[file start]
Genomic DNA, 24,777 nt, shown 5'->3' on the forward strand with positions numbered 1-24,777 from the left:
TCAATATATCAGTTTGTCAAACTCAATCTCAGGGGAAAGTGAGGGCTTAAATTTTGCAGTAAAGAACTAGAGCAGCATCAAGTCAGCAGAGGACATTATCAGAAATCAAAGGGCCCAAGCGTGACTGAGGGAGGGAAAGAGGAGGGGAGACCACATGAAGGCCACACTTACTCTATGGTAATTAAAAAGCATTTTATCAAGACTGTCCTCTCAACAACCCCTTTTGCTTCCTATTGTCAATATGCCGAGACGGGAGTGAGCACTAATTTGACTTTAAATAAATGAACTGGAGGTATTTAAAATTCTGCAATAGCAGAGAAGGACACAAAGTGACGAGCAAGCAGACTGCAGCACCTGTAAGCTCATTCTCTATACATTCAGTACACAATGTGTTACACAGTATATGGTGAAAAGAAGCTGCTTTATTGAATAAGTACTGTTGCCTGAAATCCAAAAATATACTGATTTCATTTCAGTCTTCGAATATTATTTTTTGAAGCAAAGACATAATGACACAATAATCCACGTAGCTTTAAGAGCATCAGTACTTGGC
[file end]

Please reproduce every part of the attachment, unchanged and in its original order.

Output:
Genomic DNA, 24,777 nt, shown 5'->3' on the forward strand with positions numbered 1-24,777 from the left:
TCAATATATCAGTTTGTCAAACTCAATCTCAGGGGAAAGTGAGGGCTTAAATTTTGCAGTAAAGAACTAGAGCAGCATCAAGTCAGCAGAGGACATTATCAGAAATCAAAGGGCCCAAGCGTGACTGAGGGAGGGAAAGAGGAGGGGAGACCACATGAAGGCCACACTTACTCTATGGTAATTAAAAAGCATTTTATCAAGACTGTCCTCTCAACAACCCCTTTTGCTTCCTATTGTCAATATGCCGAGACGGGAGTGAGCACTAATTTGACTTTAAATAAATGAACTGGAGGTATTTAAAATTCTGCAATAGCAGAGAAGGACACAAAGTGACGAGCAAGCAGACTGCAGCACCTGTAAGCTCATTCTCTATACATTCAGTACACAATGTGTTACACAGTATATGGTGAAAAGAAGCTGCTTTATTGAATAAGTACTGTTGCCTGAAATCCAAAAATATACTGATTTCATTTCAGTCTTCGAATATTATTTTTTGAAGCAAAGACATAATGACACAATAATCCACGTAGCTTTAAGAGCATCAGTACTTGGC